Almost Half the World’s Older Persons Lack Pensions

INTERNATIONAL LABOR ORGANIZATION (ILO)

The following news article was prepared by ILO’s Department of Communication

Social Protection

Almost half the world’s older persons lack pensions

ILO report says 52 per cent of older persons receive a pension, but levels are inadequate and the trend has been worsened by fiscal consolidation.

News – 30 September 2014

GENEVA (ILO News) — Nearly half – 48 per cent – of all people over pensionable age in the world do not receive a pension, and for many of the 52 per cent who do coverage is not adequate, says a new report by the International Labour Organization (ILO).

 As a result, the majority of the world’s older women and men have no income security, have no right to retire and must keep working as long as they can – often in poorly paid, precarious conditions.

 The ILO policy paper “Social Protection for older persons: Key policy trends and statistics” shows that in recent years many middle and low-income countries have been rapidly expanding pension coverage through a mix of contributory and non-contributory, tax-financed social pensions.

 The report looks at pension systems in 178 countries. It finds that more than 45 countries have reached 90 per cent pension coverage and more than 20 developing countries have achieved or nearly achieved universal pension coverage.

“Many developing countries are boldly expanding their pension systems — a very positive trend,” said Isabel Ortiz, director of the ILO’s Social Protection Department. “But as important as expanding coverage, is guaranteeing adequate pension benefits. Older men and women have a right to retire in dignity, without falling into poverty. This is an issue worldwide.”

How well do countries cover their populations for pensions?

Sources: Click here to see World Social Protection Report 2014/15, Annex IV, table B.9.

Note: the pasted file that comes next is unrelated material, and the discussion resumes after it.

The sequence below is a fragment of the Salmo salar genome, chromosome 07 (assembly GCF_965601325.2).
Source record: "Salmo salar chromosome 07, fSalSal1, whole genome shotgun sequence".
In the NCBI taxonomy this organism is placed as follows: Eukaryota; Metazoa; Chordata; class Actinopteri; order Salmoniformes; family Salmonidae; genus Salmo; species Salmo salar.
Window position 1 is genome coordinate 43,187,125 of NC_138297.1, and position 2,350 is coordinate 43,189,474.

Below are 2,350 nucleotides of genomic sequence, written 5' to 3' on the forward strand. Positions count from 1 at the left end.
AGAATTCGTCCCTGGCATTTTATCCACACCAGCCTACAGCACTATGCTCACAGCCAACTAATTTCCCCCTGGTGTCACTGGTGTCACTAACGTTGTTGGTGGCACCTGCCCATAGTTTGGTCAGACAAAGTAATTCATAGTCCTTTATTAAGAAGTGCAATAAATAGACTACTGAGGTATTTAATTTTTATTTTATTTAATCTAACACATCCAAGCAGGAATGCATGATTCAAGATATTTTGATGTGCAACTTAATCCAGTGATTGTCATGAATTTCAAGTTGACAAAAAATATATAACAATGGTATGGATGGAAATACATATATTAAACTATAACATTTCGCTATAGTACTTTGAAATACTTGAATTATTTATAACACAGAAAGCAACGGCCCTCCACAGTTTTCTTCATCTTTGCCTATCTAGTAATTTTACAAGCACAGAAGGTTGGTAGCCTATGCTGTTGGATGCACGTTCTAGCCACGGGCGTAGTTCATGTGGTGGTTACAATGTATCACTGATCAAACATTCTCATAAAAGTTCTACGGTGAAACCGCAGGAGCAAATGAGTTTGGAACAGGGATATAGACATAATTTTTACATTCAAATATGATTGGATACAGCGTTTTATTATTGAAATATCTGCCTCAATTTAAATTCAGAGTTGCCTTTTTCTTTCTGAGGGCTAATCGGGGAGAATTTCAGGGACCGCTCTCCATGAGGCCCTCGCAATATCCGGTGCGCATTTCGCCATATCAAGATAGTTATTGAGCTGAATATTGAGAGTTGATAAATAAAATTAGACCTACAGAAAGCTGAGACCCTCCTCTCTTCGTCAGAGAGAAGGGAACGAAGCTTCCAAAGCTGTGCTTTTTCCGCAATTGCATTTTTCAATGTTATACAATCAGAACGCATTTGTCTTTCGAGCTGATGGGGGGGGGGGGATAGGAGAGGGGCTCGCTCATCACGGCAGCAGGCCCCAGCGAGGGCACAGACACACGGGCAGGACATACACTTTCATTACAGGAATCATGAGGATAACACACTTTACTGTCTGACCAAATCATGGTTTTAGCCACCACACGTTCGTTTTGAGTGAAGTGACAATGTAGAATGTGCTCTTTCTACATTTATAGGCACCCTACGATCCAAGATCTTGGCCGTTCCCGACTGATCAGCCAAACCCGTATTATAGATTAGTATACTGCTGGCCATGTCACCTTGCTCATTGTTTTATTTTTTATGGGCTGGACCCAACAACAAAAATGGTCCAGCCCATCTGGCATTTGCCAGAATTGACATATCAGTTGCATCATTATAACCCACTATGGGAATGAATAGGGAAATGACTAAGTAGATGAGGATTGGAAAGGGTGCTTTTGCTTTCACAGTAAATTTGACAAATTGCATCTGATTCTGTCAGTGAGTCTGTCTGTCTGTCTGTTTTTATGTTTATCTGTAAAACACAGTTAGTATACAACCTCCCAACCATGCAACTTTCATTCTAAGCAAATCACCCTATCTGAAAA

Remarkable increases in pension coverage were achieved in only a decade in places like China, Lesotho, Thailand, Timor Leste and Tunisia, ranging from about 25 per cent to more than 70 per cent of the population. Tax-financed pensions play a major role in extending pension coverage, as they ensure a basic level of protection for those not receiving a contributory pension.

Austerity’s effects
According to the report, fiscal consolidation policies adopted from 2010 onwards have led to reduced social protection for older persons. Adjustment measures include cuts in health and other social services, as well as pension reforms such as raising the retirement age, reducing benefits and increasing contribution rates.

“These adjustments are undermining the adequacy of pension and welfare systems and reducing their ability to prevent poverty in old age,” said Ortiz.
“The long-term liabilities of austerity take time to show up. Depressed household income levels are leading to lower domestic consumption and slowing down economic recovery. It is alarming that future pensioners will receive lower pensions in at least 14 European countries by 2050,” she added.

Social protection as growth strategy
Ortiz explained that the positive impacts of social protection on both social and economic development, for example through boosting consumer spending and promoting more inclusive economic growth, have put social protection at the forefront of the development agenda. Many middle-income countries are enlarging social protection as part of their strategy to drive economic growth.

“Public social security systems with strong social protection floors are essential for economic recovery.”
 Isabel Ortiz – ILO

“China, for example, has achieved nearly universal coverage of pensions and increased wages,” Ortiz said.

Some countries, including Argentina, Bolivia, Chile, Hungary, Kazakhstan and Poland, are reversing the earlier privatization of their pension systems of the 1980s and 1990s because they were too expensive and did not expand pension coverage. The full or partial renationalization of these pension schemes aims to reduce the fiscal costs, to improve pension coverage and old-age income security.

“Public social security systems with strong social protection floors are essential for economic recovery, inclusive development and social justice, and therefore must be an integral part of the post-2015 development agenda,” said Ortiz. “Social protection in old age is a human right backed by international labour standards. It also makes good economic sense.”

The ILO promotes policies and provides assistance to its member states to help extend adequate levels of social protection to all members of society, including older persons.

The ILO Social Protection Floors Recommendation, 2012 (No. 202), which calls for the extension of social protection coverage, following the principles of universality of coverage, non-discrimination and gender equality, was adopted by 185 countries and further endorsed by G20 leaders and the United Nations.